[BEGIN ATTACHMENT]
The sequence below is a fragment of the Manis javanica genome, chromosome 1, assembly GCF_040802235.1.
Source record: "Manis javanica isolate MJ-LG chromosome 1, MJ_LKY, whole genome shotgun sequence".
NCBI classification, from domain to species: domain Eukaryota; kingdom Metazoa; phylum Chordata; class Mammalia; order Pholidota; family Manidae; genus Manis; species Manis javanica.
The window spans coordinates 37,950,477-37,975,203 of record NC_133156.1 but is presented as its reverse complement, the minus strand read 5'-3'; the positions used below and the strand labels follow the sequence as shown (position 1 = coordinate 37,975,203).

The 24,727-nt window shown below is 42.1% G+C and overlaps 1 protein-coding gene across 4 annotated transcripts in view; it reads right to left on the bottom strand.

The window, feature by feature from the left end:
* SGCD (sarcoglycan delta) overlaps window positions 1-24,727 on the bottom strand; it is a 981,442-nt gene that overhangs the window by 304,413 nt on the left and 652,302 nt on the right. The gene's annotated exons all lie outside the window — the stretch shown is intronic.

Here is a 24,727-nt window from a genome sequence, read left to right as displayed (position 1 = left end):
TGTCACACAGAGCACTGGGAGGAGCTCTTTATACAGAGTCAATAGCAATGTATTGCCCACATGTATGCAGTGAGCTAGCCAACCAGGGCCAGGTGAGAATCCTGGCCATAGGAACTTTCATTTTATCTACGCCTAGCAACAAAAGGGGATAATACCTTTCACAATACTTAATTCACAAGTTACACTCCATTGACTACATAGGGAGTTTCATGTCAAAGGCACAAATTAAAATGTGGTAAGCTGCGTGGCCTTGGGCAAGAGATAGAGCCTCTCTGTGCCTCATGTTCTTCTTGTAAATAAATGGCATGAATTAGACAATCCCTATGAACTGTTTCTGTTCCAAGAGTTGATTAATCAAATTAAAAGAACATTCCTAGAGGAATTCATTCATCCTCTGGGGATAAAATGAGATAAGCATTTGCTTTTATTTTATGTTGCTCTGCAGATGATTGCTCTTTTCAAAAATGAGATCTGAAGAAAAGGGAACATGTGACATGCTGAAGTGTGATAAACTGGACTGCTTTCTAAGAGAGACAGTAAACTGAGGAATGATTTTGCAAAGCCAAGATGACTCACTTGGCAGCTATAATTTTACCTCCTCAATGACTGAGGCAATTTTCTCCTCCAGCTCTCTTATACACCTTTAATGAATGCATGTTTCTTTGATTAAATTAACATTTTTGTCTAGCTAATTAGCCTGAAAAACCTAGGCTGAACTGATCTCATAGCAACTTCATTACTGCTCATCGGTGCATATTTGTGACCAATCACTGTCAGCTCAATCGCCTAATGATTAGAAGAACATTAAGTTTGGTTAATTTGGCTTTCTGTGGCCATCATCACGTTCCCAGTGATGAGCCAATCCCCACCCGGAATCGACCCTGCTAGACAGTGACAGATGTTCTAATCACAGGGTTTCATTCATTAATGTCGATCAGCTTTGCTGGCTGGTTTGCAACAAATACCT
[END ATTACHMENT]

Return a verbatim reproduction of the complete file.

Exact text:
The sequence below is a fragment of the Manis javanica genome, chromosome 1, assembly GCF_040802235.1.
Source record: "Manis javanica isolate MJ-LG chromosome 1, MJ_LKY, whole genome shotgun sequence".
NCBI classification, from domain to species: domain Eukaryota; kingdom Metazoa; phylum Chordata; class Mammalia; order Pholidota; family Manidae; genus Manis; species Manis javanica.
The window spans coordinates 37,950,477-37,975,203 of record NC_133156.1 but is presented as its reverse complement, the minus strand read 5'-3'; the positions used below and the strand labels follow the sequence as shown (position 1 = coordinate 37,975,203).

The 24,727-nt window shown below is 42.1% G+C and overlaps 1 protein-coding gene across 4 annotated transcripts in view; it reads right to left on the bottom strand.

The window, feature by feature from the left end:
* SGCD (sarcoglycan delta) overlaps window positions 1-24,727 on the bottom strand; it is a 981,442-nt gene that overhangs the window by 304,413 nt on the left and 652,302 nt on the right. The gene's annotated exons all lie outside the window — the stretch shown is intronic.

Here is a 24,727-nt window from a genome sequence, read left to right as displayed (position 1 = left end):
TGTCACACAGAGCACTGGGAGGAGCTCTTTATACAGAGTCAATAGCAATGTATTGCCCACATGTATGCAGTGAGCTAGCCAACCAGGGCCAGGTGAGAATCCTGGCCATAGGAACTTTCATTTTATCTACGCCTAGCAACAAAAGGGGATAATACCTTTCACAATACTTAATTCACAAGTTACACTCCATTGACTACATAGGGAGTTTCATGTCAAAGGCACAAATTAAAATGTGGTAAGCTGCGTGGCCTTGGGCAAGAGATAGAGCCTCTCTGTGCCTCATGTTCTTCTTGTAAATAAATGGCATGAATTAGACAATCCCTATGAACTGTTTCTGTTCCAAGAGTTGATTAATCAAATTAAAAGAACATTCCTAGAGGAATTCATTCATCCTCTGGGGATAAAATGAGATAAGCATTTGCTTTTATTTTATGTTGCTCTGCAGATGATTGCTCTTTTCAAAAATGAGATCTGAAGAAAAGGGAACATGTGACATGCTGAAGTGTGATAAACTGGACTGCTTTCTAAGAGAGACAGTAAACTGAGGAATGATTTTGCAAAGCCAAGATGACTCACTTGGCAGCTATAATTTTACCTCCTCAATGACTGAGGCAATTTTCTCCTCCAGCTCTCTTATACACCTTTAATGAATGCATGTTTCTTTGATTAAATTAACATTTTTGTCTAGCTAATTAGCCTGAAAAACCTAGGCTGAACTGATCTCATAGCAACTTCATTACTGCTCATCGGTGCATATTTGTGACCAATCACTGTCAGCTCAATCGCCTAATGATTAGAAGAACATTAAGTTTGGTTAATTTGGCTTTCTGTGGCCATCATCACGTTCCCAGTGATGAGCCAATCCCCACCCGGAATCGACCCTGCTAGACAGTGACAGATGTTCTAATCACAGGGTTTCATTCATTAATGTCGATCAGCTTTGCTGGCTGGTTTGCAACAAATACCT